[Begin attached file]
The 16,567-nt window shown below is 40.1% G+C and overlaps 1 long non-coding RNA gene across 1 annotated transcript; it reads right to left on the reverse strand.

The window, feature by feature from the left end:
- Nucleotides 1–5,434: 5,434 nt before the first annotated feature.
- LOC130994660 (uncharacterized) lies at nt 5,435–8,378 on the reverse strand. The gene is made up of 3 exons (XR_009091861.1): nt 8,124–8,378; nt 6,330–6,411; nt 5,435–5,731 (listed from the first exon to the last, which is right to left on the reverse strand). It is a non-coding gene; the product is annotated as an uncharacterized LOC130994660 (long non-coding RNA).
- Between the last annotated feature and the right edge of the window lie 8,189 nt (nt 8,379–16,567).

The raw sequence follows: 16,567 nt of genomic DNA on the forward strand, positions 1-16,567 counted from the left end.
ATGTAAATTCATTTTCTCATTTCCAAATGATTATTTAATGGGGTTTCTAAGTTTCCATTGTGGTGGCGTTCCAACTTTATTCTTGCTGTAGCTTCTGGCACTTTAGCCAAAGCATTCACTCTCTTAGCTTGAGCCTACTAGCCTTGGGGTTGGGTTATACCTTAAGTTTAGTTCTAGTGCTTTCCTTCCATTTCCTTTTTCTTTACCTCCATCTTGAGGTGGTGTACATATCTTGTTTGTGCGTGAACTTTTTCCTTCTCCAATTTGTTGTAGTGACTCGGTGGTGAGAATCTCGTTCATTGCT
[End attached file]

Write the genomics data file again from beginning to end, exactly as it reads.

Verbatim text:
The 16,567-nt window shown below is 40.1% G+C and overlaps 1 long non-coding RNA gene across 1 annotated transcript; it reads right to left on the reverse strand.

The window, feature by feature from the left end:
- Nucleotides 1–5,434: 5,434 nt before the first annotated feature.
- LOC130994660 (uncharacterized) lies at nt 5,435–8,378 on the reverse strand. The gene is made up of 3 exons (XR_009091861.1): nt 8,124–8,378; nt 6,330–6,411; nt 5,435–5,731 (listed from the first exon to the last, which is right to left on the reverse strand). It is a non-coding gene; the product is annotated as an uncharacterized LOC130994660 (long non-coding RNA).
- Between the last annotated feature and the right edge of the window lie 8,189 nt (nt 8,379–16,567).

The raw sequence follows: 16,567 nt of genomic DNA on the forward strand, positions 1-16,567 counted from the left end.
ATGTAAATTCATTTTCTCATTTCCAAATGATTATTTAATGGGGTTTCTAAGTTTCCATTGTGGTGGCGTTCCAACTTTATTCTTGCTGTAGCTTCTGGCACTTTAGCCAAAGCATTCACTCTCTTAGCTTGAGCCTACTAGCCTTGGGGTTGGGTTATACCTTAAGTTTAGTTCTAGTGCTTTCCTTCCATTTCCTTTTTCTTTACCTCCATCTTGAGGTGGTGTACATATCTTGTTTGTGCGTGAACTTTTTCCTTCTCCAATTTGTTGTAGTGACTCGGTGGTGAGAATCTCGTTCATTGCT